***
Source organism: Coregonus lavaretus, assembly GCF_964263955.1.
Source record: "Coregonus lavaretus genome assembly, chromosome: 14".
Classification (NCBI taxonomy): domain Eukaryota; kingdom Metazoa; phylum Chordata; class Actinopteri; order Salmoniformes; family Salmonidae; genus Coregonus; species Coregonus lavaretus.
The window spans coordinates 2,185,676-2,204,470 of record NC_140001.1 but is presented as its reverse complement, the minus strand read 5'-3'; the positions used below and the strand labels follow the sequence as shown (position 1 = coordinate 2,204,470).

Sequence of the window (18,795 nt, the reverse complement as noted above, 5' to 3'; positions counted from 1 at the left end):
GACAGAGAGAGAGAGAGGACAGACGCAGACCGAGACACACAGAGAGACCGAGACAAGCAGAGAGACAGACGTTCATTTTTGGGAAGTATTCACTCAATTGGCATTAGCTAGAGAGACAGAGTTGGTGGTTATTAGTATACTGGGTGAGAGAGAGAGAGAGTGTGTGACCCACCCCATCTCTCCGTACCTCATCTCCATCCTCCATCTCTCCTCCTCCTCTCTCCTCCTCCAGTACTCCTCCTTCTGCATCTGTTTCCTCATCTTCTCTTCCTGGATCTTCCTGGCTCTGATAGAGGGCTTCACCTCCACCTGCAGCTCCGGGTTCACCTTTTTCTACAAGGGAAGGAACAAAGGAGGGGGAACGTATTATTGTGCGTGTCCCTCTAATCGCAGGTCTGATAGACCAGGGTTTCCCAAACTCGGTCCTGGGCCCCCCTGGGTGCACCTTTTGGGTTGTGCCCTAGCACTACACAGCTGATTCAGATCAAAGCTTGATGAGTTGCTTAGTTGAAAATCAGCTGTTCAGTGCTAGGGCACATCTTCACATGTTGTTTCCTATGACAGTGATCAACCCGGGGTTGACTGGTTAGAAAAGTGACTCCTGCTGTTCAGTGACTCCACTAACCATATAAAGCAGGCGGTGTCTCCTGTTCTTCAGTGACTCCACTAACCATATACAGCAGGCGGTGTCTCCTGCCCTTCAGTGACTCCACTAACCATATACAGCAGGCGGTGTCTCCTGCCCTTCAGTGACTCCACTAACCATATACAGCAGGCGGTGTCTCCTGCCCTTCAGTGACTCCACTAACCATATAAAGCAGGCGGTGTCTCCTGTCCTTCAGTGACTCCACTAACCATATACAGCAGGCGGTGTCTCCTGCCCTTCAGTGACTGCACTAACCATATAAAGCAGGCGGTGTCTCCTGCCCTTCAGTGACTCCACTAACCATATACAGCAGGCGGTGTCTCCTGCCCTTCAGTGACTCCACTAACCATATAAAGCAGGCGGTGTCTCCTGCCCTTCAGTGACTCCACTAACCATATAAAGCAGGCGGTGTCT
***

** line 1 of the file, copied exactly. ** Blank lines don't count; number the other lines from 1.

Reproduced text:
Source organism: Coregonus lavaretus, assembly GCF_964263955.1.